To avoid mishaps with your baby, always check first with your partner when you get home. If you don’t, who knows what can happen…………..but always keep it in perspective.

In my excitement to see my children after a day at work, I almost always forgot to ask whether they had been winded after their evening feed. In my enthusiasm for a cuddle it caused many accidents, many of which were totally unexpected.

One Friday evening I came home after a day at work and picked up our daughter. As usual, I didn’t ask my wife any questions, put her on my shoulder, where she promptly vomited all down the back of my jacket. It was Friday, so I was pretty relaxed and just changed it. My wife and I were going to neighbours for drinks, the babysitter had arrived and with a new jacket on, off we went.

After 45 minutes of hugs and hellos we were chatting to a group of friends when suddenly one said, “Mark, what the heck’s that on your trousers?” You guessed it, my little princess had puked right down my trouser legs too and I hadn’t noticed. At that moment everyone worked out what the unusual smell had been (I think the parents of babies become immune to the scent of milky vomit) and a bit of ribbing and exaggerated gagging ensued for the rest of the evening.

It’s a fact, babies will be sick on you. Of course, this may mean you have to take your stuff to the dry cleaners, but who cares. Your child didn’t do it on purpose, even if she is smiling at you and has that unspoken look on her face ‘caught you out there dad didn’t I?’ She certainly didn’t have any ulterior motives for doing it, so don’t blow it out of perspective.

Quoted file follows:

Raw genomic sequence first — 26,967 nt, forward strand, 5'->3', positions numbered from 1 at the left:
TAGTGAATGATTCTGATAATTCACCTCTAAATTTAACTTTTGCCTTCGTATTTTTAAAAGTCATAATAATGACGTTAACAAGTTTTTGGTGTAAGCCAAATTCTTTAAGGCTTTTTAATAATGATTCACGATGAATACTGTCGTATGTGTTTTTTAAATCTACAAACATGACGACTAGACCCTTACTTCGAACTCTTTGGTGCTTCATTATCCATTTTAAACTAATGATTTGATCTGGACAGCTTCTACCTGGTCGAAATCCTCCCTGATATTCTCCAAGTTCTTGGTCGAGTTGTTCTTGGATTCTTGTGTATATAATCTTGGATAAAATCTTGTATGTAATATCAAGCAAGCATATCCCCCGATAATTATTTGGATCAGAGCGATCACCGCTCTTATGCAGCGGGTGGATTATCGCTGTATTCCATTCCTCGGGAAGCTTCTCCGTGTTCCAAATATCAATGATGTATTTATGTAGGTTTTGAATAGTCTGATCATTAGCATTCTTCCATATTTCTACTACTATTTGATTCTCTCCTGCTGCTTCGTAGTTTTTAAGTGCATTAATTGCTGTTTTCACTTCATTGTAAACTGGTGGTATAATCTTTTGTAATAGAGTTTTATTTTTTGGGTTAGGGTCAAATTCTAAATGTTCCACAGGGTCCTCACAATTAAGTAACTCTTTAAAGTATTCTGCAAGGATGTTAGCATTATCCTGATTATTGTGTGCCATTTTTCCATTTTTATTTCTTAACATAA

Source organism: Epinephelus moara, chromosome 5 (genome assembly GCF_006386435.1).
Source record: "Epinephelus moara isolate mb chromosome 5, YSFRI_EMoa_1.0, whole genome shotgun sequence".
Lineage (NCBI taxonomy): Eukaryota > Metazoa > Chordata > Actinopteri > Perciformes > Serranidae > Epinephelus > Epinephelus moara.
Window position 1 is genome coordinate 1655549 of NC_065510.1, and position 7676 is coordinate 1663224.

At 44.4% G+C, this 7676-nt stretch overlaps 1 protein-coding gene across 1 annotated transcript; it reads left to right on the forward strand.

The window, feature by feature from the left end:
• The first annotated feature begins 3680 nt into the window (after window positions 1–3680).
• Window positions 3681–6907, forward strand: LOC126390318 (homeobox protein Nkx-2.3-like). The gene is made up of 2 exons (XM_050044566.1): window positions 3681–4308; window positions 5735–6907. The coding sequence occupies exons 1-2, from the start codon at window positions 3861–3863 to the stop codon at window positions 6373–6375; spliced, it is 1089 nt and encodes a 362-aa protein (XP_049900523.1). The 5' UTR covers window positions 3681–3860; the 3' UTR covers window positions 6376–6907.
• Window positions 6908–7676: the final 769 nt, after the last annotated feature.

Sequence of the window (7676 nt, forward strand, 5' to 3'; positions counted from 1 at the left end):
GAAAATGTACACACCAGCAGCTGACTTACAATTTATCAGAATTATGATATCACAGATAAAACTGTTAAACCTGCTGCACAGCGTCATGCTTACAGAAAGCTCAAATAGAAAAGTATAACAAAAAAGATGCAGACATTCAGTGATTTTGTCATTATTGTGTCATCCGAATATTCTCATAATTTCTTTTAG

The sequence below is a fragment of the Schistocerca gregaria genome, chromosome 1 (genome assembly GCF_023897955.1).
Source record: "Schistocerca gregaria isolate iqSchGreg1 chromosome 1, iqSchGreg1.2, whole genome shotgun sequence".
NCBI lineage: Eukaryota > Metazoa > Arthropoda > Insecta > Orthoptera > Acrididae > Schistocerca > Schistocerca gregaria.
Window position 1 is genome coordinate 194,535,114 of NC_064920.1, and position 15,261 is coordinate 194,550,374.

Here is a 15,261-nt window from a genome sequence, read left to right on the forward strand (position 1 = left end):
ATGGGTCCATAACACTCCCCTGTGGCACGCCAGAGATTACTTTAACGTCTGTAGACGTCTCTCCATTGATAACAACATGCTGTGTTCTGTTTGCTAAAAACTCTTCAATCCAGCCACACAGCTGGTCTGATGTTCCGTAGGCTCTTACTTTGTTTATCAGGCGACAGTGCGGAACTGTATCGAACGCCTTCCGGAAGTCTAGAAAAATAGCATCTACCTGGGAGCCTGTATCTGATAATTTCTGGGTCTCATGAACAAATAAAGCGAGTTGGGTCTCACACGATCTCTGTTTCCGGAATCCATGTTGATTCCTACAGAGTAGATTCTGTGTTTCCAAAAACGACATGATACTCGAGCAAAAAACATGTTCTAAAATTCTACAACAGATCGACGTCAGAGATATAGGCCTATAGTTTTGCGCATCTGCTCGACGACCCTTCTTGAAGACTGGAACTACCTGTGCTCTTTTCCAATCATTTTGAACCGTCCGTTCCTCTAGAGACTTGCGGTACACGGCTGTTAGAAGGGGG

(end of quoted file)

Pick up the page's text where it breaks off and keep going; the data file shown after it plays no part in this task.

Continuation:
It’s not worth getting upset or annoyed when this happens. It will happen to you many times, but in the end, it is always worthwhile when you see your child’s little smile after she has got rid of the wind in her tummy.

Teaching Life Skills to your Teenager is vital if they are to avoid potential problems when they are older. It is your role as a Dad to do this.

This is one of the most important things you can do as the father of a teenager. Lead by example: work hard, be nice to people, be consistent, respect others and their opinions, and be honest with yourself and your children (as well as others). Your child will be observing you very closely, although he may very often appear not to care at all what you are saying or doing.

As a Father with a teenager, you need to continue to pass on your life skills (only the good ones of course, even if your teenager quite likes some of your bad ones). These cover a wide variety of areas, such as social interaction with others, management of finances and the need to work hard to achieve things in life.

An area that is very often ignored by parents is the development of personal Financial Management skills. This is absolutely vital for your child to learn as this life skill could have very serious implications and even ruin your child’s life when he is older, if he doesn’t know how to manage this. The importance of grasping an understanding first and then managing this area of his life is a key life discipline.

You will need to make a real effort to teach your child this skill and it should start when he becomes a teenager, if not before. He will by now be receiving pocket money from you, to buy the personal things he wants, some of which he cannot afford. You need to discuss with him about the concept of working to earn money, then budgeting and managing how to balance his immediate need with what he can afford. He needs to understand that he must save a portion of his weekly money until he has sufficient funds to buy that special purchase he wants. This is a very important message to get over to him, as it is very dangerous and potentially disastrous if he doesn’t understand this concept when he becomes an adult.